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Main Image Aram
By Aram Hassanlee
• May 27, 2021
Senior Compensation Analyst
TD Bank Group

The first time I saw a Pride flag was in a magazine my friend gave me with a photo of Michael Jackson on the cover. I was 16 years old.

Growing up in Iran, I didn't speak English, and didn't understand the article. But as I scanned the photo of a large crowd protesting, I noted the word 'Gay' for the first time, alongside the rainbow Pride flag.

Seeing the joyful colours of the flag for the first time filled me with unexplainable hope. Transfixed, I tore the photo out of the magazine and hid it in my wallet where no one would see it.

I grew up in Shiraz, Iran, where my childhood was shaped by the Iran-Iraq War. Many of my earliest memories are related to conflict, religion, prejudice, and fear. In the years following the Iranian Revolution, my country was very conservative. For a man to even wear a T-shirt out in public was considered shameful.

Gay people in Iran could be imprisoned or executed.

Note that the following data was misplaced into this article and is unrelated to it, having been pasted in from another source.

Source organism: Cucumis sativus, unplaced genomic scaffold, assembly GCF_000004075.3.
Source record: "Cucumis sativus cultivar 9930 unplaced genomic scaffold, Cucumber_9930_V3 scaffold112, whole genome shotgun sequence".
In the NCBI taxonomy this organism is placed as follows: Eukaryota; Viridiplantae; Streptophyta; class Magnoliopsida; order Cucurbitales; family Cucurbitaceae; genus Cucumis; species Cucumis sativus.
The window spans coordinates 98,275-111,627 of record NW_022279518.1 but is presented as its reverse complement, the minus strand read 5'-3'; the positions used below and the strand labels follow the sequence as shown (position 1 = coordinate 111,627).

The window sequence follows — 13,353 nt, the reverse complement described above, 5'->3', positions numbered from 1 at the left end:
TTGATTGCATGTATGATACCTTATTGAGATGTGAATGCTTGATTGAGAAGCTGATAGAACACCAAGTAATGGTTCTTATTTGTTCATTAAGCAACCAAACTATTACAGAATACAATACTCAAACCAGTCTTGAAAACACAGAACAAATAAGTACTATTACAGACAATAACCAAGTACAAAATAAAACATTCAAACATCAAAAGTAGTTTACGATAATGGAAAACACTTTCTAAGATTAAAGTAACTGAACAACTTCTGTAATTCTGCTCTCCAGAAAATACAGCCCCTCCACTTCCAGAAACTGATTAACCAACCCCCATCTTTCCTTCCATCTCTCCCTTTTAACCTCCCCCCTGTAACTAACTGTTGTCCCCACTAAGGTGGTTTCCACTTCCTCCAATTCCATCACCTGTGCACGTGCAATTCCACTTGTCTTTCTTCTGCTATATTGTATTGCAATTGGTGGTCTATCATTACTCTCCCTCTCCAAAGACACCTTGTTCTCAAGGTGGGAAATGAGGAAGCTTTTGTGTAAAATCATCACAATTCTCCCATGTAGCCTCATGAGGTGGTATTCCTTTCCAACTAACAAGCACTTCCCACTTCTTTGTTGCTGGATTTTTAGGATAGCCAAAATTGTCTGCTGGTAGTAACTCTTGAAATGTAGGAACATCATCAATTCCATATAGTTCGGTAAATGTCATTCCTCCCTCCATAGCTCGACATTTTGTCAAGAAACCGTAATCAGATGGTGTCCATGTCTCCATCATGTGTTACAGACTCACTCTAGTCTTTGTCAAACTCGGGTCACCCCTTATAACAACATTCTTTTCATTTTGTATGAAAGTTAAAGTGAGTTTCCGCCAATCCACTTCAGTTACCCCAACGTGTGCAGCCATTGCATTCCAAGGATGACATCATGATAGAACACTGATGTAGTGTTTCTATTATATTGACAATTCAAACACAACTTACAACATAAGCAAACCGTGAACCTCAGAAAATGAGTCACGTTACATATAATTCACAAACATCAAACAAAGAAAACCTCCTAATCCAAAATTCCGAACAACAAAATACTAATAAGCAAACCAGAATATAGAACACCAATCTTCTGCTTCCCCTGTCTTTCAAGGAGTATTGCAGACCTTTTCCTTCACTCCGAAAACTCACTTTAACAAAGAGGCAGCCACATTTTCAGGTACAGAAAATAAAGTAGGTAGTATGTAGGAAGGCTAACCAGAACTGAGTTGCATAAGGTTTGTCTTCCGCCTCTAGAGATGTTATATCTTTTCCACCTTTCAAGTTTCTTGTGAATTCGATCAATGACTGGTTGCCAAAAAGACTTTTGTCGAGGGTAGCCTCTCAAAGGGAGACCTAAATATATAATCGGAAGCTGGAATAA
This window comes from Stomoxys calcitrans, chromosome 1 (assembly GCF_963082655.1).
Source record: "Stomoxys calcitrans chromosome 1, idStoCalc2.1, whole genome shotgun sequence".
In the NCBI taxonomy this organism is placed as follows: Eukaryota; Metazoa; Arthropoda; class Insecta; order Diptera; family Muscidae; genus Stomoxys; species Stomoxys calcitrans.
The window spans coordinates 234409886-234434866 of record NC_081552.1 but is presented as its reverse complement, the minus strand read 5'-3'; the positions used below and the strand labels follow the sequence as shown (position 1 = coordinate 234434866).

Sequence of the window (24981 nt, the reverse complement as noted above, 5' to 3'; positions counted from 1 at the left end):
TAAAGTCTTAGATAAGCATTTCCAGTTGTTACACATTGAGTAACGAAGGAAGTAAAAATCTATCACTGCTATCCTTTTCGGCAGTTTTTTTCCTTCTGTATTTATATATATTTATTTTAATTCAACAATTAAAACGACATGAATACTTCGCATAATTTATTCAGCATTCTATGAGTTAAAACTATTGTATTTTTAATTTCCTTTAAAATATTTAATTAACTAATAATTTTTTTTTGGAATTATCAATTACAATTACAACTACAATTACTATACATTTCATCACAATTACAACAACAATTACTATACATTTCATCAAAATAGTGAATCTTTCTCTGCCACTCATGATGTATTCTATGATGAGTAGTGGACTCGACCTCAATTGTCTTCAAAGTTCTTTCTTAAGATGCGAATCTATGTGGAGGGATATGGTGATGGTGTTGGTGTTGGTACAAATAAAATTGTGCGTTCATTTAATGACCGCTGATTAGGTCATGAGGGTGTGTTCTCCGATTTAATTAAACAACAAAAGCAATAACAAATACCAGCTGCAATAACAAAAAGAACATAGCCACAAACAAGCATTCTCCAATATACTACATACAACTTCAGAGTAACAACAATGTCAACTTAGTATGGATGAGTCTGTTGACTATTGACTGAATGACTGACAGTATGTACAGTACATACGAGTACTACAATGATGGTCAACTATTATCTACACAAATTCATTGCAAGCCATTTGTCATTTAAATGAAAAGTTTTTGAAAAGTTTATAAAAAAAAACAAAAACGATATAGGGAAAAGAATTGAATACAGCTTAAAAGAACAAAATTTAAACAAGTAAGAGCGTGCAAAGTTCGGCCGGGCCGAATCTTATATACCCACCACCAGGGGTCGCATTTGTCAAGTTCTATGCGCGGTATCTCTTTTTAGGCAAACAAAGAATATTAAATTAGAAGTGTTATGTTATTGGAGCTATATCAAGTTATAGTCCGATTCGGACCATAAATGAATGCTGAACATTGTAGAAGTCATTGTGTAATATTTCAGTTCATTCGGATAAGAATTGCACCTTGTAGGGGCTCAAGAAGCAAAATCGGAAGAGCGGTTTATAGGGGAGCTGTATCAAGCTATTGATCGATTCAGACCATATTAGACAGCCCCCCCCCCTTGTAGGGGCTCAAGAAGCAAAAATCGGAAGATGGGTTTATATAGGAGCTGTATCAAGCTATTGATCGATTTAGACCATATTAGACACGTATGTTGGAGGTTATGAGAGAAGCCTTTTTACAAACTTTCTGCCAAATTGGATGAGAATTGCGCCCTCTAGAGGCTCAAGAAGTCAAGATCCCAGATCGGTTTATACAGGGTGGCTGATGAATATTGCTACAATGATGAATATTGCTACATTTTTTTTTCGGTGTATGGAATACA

By 18, I was being bullied and beaten by classmates, and yet I kept the bruises hidden from my family because they didn't know I was gay. Eventually, even my family members began to direct anger over my sexual orientation at me. Me being gay was hard for them to understand.

On top of the verbal and physical assaults, I felt torn about who I was. I was raised as a religious person, and I had trouble accepting this part of myself and felt overwhelmed by constant criticism and abuse.

With little hope for the future, I tried taking my own life.

But I lived. The morning after my suicide attempt, I awoke knowing that from that day forward I would only rely on myself to survive.

During those dark times, I often found myself reaching for that hidden picture of the rainbow flag. It brought me some comfort to know there were places where that flag, and people like me, were accepted. The flag had become a symbol of hope that transcended language and place.


Colours of hope

After university, I landed a good job at the headquarters of a major bank. Gradually, I had been building a life independent of my family.

I bought a condo, and eventually met a partner online who moved in with me.